Make no mistake, this is Willie Simmons' team this season. The junior quarterback will be given every opportunity to set many of the single season passing records held by former QB Woodrow Dantzler. The talent he'll have to throw to will be unmatched by almost any team in the land, all he has to do is put the ball in their hands, and let them make plays.

However, if for some reason Simmons should falter, it will be redshirt freshman Charlie Whitehurst who steps into the spotlight. Whitehurst is the son of one of Furman's legendary football players, David Whitehurst, and he certainly has used those athletic bloodlines to his advantage.

To say that the redshirt freshman had an incredible spring would be an understatement. Whitehurst dazzled the coaching staff in one scrimmage by throwing only 1 incompletion and 4 touchdown passes in 15 attempts, and he ended the spring by connecting on 20-26 passes for 174 yards in the Orange and White game.

"You can see that Charlie has some talent." said offensive coordinator Brad Scott. "He stands big and tall in the pocket." Calm and collected might be another accurate description of the redshirt freshman's game. Whitehurst stands in the pocket with confidence, and he often is able to find his secondary receivers with regularity.

"It's good if Charlie can push Willie, without Charlie having to step in as a freshman." said Scott. "Both are going to play. Willie's definitely our quarterback, but Charlie's going to be ready to go each week and he'll get some valuable reps this season."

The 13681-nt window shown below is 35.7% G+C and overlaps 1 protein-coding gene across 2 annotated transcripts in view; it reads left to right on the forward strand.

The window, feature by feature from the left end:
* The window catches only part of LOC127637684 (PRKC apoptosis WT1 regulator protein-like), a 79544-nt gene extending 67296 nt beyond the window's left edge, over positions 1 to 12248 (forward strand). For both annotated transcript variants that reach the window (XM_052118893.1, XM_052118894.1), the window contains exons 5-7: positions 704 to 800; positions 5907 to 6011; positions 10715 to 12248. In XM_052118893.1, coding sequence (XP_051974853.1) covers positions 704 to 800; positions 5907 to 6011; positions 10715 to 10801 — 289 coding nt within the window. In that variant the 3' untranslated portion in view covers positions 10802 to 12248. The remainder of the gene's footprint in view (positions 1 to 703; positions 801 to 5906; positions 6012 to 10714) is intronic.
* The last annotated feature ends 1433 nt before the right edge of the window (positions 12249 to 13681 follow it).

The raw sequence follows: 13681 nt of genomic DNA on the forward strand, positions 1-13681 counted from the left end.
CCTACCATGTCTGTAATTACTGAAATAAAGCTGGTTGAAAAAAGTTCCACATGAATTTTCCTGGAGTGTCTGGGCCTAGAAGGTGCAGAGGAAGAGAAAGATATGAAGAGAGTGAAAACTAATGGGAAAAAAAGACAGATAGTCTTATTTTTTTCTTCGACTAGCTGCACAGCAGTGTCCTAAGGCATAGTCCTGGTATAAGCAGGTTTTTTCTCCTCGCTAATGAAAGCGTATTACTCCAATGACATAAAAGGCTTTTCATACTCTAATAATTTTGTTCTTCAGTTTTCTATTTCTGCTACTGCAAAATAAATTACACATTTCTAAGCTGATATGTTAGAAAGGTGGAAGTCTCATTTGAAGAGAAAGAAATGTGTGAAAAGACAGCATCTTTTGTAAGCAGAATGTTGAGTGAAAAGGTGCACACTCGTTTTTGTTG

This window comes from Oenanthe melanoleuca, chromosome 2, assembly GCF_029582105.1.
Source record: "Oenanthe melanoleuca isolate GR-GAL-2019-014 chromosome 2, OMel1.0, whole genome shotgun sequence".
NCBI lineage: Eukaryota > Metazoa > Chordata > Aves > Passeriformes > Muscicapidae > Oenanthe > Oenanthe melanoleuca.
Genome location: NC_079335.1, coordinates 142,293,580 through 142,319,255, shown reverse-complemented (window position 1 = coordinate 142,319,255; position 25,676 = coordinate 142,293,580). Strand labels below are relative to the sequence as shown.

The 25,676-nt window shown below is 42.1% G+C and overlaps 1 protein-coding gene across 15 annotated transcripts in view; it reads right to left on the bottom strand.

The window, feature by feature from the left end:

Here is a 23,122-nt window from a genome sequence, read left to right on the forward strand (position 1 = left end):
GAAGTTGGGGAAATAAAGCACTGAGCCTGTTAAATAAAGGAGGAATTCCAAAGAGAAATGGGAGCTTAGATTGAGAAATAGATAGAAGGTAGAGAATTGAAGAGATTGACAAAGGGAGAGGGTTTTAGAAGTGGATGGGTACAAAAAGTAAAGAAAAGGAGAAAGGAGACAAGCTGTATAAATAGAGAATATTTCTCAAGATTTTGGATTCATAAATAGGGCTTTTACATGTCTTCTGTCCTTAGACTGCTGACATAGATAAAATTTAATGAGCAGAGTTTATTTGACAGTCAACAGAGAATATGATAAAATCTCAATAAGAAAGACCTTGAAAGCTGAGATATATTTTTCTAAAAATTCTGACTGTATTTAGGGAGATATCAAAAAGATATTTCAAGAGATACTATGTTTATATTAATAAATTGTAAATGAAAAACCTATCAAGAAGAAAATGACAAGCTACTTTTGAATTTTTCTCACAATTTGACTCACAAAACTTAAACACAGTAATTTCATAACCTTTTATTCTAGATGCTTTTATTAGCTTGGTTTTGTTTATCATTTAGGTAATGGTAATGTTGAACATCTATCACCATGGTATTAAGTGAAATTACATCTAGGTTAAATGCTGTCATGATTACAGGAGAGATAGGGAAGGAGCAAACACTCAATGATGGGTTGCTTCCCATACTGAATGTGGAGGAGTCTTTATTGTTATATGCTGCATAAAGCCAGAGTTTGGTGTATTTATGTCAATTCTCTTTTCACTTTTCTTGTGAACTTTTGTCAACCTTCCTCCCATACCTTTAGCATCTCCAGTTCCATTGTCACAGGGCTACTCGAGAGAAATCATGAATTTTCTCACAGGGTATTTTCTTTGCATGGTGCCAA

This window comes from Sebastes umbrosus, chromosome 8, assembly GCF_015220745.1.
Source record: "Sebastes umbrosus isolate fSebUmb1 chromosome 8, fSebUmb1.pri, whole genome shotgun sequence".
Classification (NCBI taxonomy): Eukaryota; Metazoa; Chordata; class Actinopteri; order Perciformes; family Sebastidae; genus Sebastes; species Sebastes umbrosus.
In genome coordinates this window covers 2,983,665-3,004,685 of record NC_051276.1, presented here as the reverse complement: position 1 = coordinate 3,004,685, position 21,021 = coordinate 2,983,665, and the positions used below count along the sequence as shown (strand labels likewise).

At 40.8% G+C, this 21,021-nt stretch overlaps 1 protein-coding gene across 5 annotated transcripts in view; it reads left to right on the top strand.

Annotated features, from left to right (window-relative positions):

The coaching staff is very high on Whitehurst, and if Willie Simmons is unable to get the job done in any game, he will get his opportunity. "Sometimes if you bring a guy out of the game, he'll settle down. I'd do it the first game. I don't know if I'd wait two or three games," said Bowden.

Clearly Tommy Bowden will do whatever is necessary to spark the offense this season, even if means pulling out the starting quarterback in the opening game of the year. And Tommy Bowden has hinted time after time that he would not hesitate to put in Charlie Whitehurst, that scenario would only occur if Simmons became too careless with the football.

The key for Simmons will be patience. Patience in the pocket, and patience with his receivers. If a play isn't there, he must learn to either throw the ball away, or make something happen with his legs. Without question, if he's able to cut down on those errant passes across the middle of the field and improve upon his decision making, he'll never see the bench this season.

The Tigers also added two more quarterbacks in the 2002 recruiting class, but both should be facing redshirt seasons.

Will Proctor, a true drop back passer out of Winter Park, FL with surprising quickness out of the pocket, figures to be a prime redshirt candidate, as does Warner Robbins, GA native Chansi Stuckey. Stuckey could command playing time at other several other positions, including cornerback or wide receiver, should he desire to make the switch. Top Stories